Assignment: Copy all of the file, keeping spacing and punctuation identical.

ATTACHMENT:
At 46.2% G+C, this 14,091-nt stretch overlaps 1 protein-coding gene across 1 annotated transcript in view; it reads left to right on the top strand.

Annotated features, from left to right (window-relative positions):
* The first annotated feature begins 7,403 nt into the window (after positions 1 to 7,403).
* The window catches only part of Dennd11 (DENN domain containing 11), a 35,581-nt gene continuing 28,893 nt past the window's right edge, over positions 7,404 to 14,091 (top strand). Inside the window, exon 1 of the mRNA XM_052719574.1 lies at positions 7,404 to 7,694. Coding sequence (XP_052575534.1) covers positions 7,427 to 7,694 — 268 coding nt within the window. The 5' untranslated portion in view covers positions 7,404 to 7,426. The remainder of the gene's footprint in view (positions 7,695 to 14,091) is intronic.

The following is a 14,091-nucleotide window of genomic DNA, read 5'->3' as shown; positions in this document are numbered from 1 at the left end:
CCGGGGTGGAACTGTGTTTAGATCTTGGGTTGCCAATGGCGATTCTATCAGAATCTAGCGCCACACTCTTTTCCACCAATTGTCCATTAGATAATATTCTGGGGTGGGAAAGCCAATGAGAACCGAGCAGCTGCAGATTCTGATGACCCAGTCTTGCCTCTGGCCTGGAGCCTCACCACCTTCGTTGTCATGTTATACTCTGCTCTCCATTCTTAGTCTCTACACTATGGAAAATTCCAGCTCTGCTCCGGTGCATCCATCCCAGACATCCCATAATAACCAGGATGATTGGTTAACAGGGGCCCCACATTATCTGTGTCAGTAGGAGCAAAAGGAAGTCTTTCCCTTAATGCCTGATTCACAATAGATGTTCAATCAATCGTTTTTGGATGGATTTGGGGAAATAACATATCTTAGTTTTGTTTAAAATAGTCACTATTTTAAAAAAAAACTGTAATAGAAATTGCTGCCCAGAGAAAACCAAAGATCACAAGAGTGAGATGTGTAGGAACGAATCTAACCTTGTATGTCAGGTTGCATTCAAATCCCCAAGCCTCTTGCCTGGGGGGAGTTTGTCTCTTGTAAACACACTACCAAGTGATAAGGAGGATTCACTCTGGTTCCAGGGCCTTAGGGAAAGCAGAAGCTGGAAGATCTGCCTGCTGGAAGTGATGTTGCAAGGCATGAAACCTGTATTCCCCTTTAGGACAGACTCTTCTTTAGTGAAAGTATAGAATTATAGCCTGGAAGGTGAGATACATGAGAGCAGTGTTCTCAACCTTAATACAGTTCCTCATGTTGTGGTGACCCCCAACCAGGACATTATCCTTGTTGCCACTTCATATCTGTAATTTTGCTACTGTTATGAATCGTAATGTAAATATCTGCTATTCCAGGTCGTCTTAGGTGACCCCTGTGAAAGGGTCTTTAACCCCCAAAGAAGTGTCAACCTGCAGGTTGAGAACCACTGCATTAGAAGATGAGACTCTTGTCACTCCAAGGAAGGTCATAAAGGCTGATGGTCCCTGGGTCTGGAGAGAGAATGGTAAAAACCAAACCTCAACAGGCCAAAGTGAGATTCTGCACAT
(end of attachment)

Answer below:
At 46.2% G+C, this 14,091-nt stretch overlaps 1 protein-coding gene across 1 annotated transcript in view; it reads left to right on the top strand.

Annotated features, from left to right (window-relative positions):
* The first annotated feature begins 7,403 nt into the window (after positions 1 to 7,403).
* The window catches only part of Dennd11 (DENN domain containing 11), a 35,581-nt gene continuing 28,893 nt past the window's right edge, over positions 7,404 to 14,091 (top strand). Inside the window, exon 1 of the mRNA XM_052719574.1 lies at positions 7,404 to 7,694. Coding sequence (XP_052575534.1) covers positions 7,427 to 7,694 — 268 coding nt within the window. The 5' untranslated portion in view covers positions 7,404 to 7,426. The remainder of the gene's footprint in view (positions 7,695 to 14,091) is intronic.

The following is a 14,091-nucleotide window of genomic DNA, read 5'->3' as shown; positions in this document are numbered from 1 at the left end:
CCGGGGTGGAACTGTGTTTAGATCTTGGGTTGCCAATGGCGATTCTATCAGAATCTAGCGCCACACTCTTTTCCACCAATTGTCCATTAGATAATATTCTGGGGTGGGAAAGCCAATGAGAACCGAGCAGCTGCAGATTCTGATGACCCAGTCTTGCCTCTGGCCTGGAGCCTCACCACCTTCGTTGTCATGTTATACTCTGCTCTCCATTCTTAGTCTCTACACTATGGAAAATTCCAGCTCTGCTCCGGTGCATCCATCCCAGACATCCCATAATAACCAGGATGATTGGTTAACAGGGGCCCCACATTATCTGTGTCAGTAGGAGCAAAAGGAAGTCTTTCCCTTAATGCCTGATTCACAATAGATGTTCAATCAATCGTTTTTGGATGGATTTGGGGAAATAACATATCTTAGTTTTGTTTAAAATAGTCACTATTTTAAAAAAAAACTGTAATAGAAATTGCTGCCCAGAGAAAACCAAAGATCACAAGAGTGAGATGTGTAGGAACGAATCTAACCTTGTATGTCAGGTTGCATTCAAATCCCCAAGCCTCTTGCCTGGGGGGAGTTTGTCTCTTGTAAACACACTACCAAGTGATAAGGAGGATTCACTCTGGTTCCAGGGCCTTAGGGAAAGCAGAAGCTGGAAGATCTGCCTGCTGGAAGTGATGTTGCAAGGCATGAAACCTGTATTCCCCTTTAGGACAGACTCTTCTTTAGTGAAAGTATAGAATTATAGCCTGGAAGGTGAGATACATGAGAGCAGTGTTCTCAACCTTAATACAGTTCCTCATGTTGTGGTGACCCCCAACCAGGACATTATCCTTGTTGCCACTTCATATCTGTAATTTTGCTACTGTTATGAATCGTAATGTAAATATCTGCTATTCCAGGTCGTCTTAGGTGACCCCTGTGAAAGGGTCTTTAACCCCCAAAGAAGTGTCAACCTGCAGGTTGAGAACCACTGCATTAGAAGATGAGACTCTTGTCACTCCAAGGAAGGTCATAAAGGCTGATGGTCCCTGGGTCTGGAGAGAGAATGGTAAAAACCAAACCTCAACAGGCCAAAGTGAGATTCTGCACAT